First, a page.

The difficulty of Brussels to close the door to Putin | International


Sergei Lavrov and Josep Borrell, in their meeting this Friday in Moscow.
Sergei Lavrov and Josep Borrell, in their meeting this Friday in Moscow.DPA via Europa Press / Europa Press

The controversial visit to Moscow this Friday by the head of community diplomacy, Josep Borrell, is part of the umpteenth attempt by Brussels to turn the page on the conflict with Moscow caused in 2014 by the Russian invasion and annexation of Crimea and Sevastopol. Borrell’s tense meeting with Russian Foreign Minister Sergey Lavrov comes amidst the crackdown on citizens protesting in Russian cities over the arrest of opponent Alexei Navalni. Despite everything, the main European capitals consider it difficult, but essential, to seek an understanding with the Vladimir Putin regime.

The 27 partners of the Union plan to analyze in depth their relations with Moscow at the European summit in March. And Berlin and Paris are pushing decisively towards the search for a coexistence with the Russian president that stops the deterioration of the bilateral relationship and recovers the coexistence lost for six years. “Governments have to clarify at once what relationship we want to have with Russia and stop hiding behind the Commission,” says Antonio López Istúriz MEP, secretary general of the European People’s Party.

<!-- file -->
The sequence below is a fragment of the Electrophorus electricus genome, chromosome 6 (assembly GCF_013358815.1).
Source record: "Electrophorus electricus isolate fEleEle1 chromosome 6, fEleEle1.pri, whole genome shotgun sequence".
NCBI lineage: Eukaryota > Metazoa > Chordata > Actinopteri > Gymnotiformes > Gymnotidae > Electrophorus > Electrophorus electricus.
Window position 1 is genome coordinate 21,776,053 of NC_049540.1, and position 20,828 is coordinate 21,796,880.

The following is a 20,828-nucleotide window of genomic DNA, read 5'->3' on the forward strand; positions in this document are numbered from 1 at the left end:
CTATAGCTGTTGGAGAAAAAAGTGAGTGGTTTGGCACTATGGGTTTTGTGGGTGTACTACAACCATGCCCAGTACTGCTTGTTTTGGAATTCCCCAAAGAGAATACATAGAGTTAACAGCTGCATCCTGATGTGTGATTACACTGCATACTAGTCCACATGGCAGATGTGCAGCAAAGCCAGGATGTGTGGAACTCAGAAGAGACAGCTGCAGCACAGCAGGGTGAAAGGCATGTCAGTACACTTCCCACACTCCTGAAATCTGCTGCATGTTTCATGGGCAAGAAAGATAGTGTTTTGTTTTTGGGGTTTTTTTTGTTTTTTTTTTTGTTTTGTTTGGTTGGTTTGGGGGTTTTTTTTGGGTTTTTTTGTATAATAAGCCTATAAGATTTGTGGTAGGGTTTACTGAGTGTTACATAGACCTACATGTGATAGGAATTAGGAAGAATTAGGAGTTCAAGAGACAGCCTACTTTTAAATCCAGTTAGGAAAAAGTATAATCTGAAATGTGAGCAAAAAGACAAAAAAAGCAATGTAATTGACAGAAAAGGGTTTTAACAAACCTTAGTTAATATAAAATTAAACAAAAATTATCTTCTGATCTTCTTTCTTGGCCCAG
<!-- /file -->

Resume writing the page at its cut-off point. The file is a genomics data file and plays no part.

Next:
“I don’t share the theory that when things go wrong, you don’t have to talk; on the contrary, at that moment is when dialogue is most needed, ”Borrell pointed out last week when announcing his visit to Moscow, the first by a head of community diplomacy since 2017. Borrell’s opening to dialogue with the Putin regime It comes after similar attempts by the French President, Emmanuel Macron, and, above all, by the German Chancellor, Angela Merkel, the European leader who enjoys a more fluid relationship with the Russian president that has remained even in the moments of greatest tension with the Kremlin.

Berlin, but also Paris or Madrid, consider it inevitable to maintain close contact with Moscow for geographical, economic, cultural and historical reasons. “Russia will always be there,” says a diplomatic source, alluding to the proximity of a country whose capital is just over 1,000 kilometers from the EU border and with its cultural capital, Saint Petersburg, less than 200 kilometers.

Unlike Washington, which sees Russia as a distant rival and heir to the old cold war enemy, Brussels has to grapple with an uncomfortable neighbor who is also joined by powerful energy ties. 30% of the EU’s oil imports come from Russia, according to data from the European Commission. In the case of natural gas, the figure rises to 42%. A very important volume for a European Union with a foreign energy dependence in 2018 equivalent to 58% of its consumption, slightly higher than the year 2000, when Putin came to power.

Since the enlargement of the EU towards the former Soviet bloc in 2004, Moscow has not hesitated to use energy as part of its political armament. And the calls gas wars in 2006 and 2009 they underscored their power when Gazprom shut down part of the gas pipelines in the dead of winter, leaving much of central and eastern Europe shivering.